Culture

Climate and Capitalism editor Ian Angus takes a look at five new titles delving into crucial issues for ecosocialists.

***

On Fire: The Burning Case for a Green New Deal
By Naomi Klein
Simon & Schuster (in Canada: Knopf) 2019

After centuries under the yoke of English rule, Irish nationalists staged failed uprisings against British rule in 1798, 1803 and 1848. By 1858, Irish freedom fighters formed the Irish Republican Brotherhood. Known as the Fenians, they recruited among Irish soldiers in the British army to overthrow the British authorities.

However by 1867, the Fenian rising was crushed and dozens of their members sentenced to up 15 years in the British penal colony of Western Australia. Once there, they sent to Fremantle Gaol. Known as the "Convict Establishment" or the "Living Tomb", and built by convict labour in the 1850s, the men were subjected to a brutal regime of forced labour and floggings.

On December 9, 1966, the Australian government signed a public agreement with the United States to build what both countries misleadingly called a “Joint Defence Space Research Facility” at Pine Gap, just outside Alice Springs.

Officially, Pine Gap is a collaboration between the Australian Department of Defence and the Pentagon’s Defence Advanced Research Projects Agency. In reality this conceals the real purpose of Pine Gap as a CIA-run spy base designed to collect signals from US surveillance satellites in geosynchronous orbit over the equator.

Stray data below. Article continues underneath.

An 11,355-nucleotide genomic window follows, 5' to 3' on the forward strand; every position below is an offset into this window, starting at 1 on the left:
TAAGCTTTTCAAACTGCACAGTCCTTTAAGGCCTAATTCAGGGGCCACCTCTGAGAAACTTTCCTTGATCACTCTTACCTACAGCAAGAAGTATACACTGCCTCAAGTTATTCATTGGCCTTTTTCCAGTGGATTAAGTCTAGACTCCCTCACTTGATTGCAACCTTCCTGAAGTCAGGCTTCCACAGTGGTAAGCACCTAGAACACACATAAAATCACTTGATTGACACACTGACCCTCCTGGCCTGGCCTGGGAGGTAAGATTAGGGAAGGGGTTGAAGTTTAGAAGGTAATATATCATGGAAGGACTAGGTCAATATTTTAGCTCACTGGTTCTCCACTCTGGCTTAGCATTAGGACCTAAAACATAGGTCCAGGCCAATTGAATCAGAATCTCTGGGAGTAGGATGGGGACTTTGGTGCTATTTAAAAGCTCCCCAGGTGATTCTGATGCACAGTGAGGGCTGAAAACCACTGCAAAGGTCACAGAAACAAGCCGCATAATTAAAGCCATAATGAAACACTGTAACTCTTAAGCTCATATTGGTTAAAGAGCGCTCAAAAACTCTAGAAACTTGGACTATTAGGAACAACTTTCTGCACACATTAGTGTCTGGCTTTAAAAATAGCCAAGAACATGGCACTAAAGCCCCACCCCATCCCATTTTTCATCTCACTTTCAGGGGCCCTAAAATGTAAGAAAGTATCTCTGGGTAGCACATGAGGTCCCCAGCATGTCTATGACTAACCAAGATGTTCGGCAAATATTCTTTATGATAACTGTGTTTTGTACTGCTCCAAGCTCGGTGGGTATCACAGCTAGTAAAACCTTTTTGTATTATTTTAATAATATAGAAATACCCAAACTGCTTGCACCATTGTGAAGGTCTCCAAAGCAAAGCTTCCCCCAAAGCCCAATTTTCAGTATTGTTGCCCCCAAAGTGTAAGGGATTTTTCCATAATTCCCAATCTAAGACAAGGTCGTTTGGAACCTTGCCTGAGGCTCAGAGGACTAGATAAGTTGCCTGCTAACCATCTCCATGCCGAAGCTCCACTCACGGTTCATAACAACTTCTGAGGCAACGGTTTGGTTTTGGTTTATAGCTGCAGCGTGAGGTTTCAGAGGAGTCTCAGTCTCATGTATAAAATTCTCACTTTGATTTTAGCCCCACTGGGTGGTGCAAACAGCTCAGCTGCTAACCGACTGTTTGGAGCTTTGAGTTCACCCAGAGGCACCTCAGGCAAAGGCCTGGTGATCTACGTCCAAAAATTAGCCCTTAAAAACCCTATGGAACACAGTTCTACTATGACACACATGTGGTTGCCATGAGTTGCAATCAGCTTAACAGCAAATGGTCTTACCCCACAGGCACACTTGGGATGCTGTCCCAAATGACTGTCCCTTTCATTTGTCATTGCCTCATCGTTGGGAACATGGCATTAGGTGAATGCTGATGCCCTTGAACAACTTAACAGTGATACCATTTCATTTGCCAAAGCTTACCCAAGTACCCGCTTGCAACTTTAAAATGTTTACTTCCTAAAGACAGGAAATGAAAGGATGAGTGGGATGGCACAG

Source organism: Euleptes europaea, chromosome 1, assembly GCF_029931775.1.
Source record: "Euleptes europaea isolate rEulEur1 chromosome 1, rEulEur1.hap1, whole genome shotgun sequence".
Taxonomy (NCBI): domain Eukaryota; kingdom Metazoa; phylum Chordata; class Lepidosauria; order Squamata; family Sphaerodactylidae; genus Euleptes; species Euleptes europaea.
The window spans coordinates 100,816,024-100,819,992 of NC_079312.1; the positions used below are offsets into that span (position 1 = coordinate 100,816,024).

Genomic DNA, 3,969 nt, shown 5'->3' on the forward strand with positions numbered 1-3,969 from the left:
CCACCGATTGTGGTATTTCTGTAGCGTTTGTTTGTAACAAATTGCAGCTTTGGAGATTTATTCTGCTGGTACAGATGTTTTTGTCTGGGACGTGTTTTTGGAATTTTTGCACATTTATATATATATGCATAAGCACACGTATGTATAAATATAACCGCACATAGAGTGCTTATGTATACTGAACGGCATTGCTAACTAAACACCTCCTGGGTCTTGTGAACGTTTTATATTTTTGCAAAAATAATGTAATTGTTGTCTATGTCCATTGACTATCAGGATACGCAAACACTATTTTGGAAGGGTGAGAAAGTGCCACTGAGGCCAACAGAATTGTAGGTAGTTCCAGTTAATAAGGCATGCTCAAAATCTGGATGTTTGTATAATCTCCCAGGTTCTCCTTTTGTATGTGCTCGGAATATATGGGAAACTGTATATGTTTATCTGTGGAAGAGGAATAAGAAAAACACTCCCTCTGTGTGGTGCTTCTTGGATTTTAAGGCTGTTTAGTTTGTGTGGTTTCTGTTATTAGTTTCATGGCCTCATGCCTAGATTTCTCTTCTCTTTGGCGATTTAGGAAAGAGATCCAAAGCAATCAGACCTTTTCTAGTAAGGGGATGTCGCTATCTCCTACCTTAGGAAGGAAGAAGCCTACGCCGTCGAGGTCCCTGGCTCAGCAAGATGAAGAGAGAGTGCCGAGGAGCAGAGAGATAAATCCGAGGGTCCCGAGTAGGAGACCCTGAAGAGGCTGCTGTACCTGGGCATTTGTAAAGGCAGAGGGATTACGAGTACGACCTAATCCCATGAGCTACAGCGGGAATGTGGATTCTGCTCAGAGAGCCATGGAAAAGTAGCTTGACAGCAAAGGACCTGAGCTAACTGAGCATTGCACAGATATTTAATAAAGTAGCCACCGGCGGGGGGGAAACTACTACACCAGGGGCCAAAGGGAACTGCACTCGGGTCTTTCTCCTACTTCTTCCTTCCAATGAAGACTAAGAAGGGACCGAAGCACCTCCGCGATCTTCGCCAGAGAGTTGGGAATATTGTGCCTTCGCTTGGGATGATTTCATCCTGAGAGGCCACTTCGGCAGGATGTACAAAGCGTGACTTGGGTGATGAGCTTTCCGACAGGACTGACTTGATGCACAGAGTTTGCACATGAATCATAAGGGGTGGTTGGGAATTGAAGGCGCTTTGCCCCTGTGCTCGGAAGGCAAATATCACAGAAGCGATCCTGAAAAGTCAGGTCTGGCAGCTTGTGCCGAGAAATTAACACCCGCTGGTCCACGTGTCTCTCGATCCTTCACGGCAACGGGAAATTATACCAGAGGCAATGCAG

Below are the opening remarks by long-established West Australian artist, Lynne Tinley at the opening night of Earth Grief, a retrospective exhibition of her art. The exhibition was displayed at the Sustainable Housing for Artists and Creatives (SHAC) Colab2, White Gum Valley, Fremantle beginning on September 27.

***

Grief is a passion, an emotional force; it is the dark cloud that brings the rain.

This Australian-made film dramatises the experience of a 14-year-old Cambodian boy who is tricked into boarding a fishing vessel, where he is enslaved.

If you don't hear these 10 political albums, you're missing out

Mat Ward takes a look at 10 new albums with something to say on politics and struggle around the world.

This dastardly duo deserve dusty derision, writes John Monfries.

Women’s health and chronic pain has been ignored throughout medical history, writes Gabrielle Jackson. Pain, and more specifically, pelvic pain has been seen as an intrinsic part of womanhood.

This book is effectively a sequel to Jon Ronson’s The Men Who Stare at Goats, which inspired an hilarious film of the same name. That book exposed the US military's serious experimentation with all sorts of weird and whacky, New Age, mind-altering techniques to produce better killers.

Denis Diderot is now remembered, if at all, only as the name of a Metro railway station in an unfashionable neighbourhood of Paris. 

In his day, however, the 18th century Enlightenment philosopher was quite the subversive intellectual who parted the ideological fog of religious, moral and political backwardness for a view of the sunnier uplands of today’s society, writes Phil Shannon.

Pages

Subscribe to Culture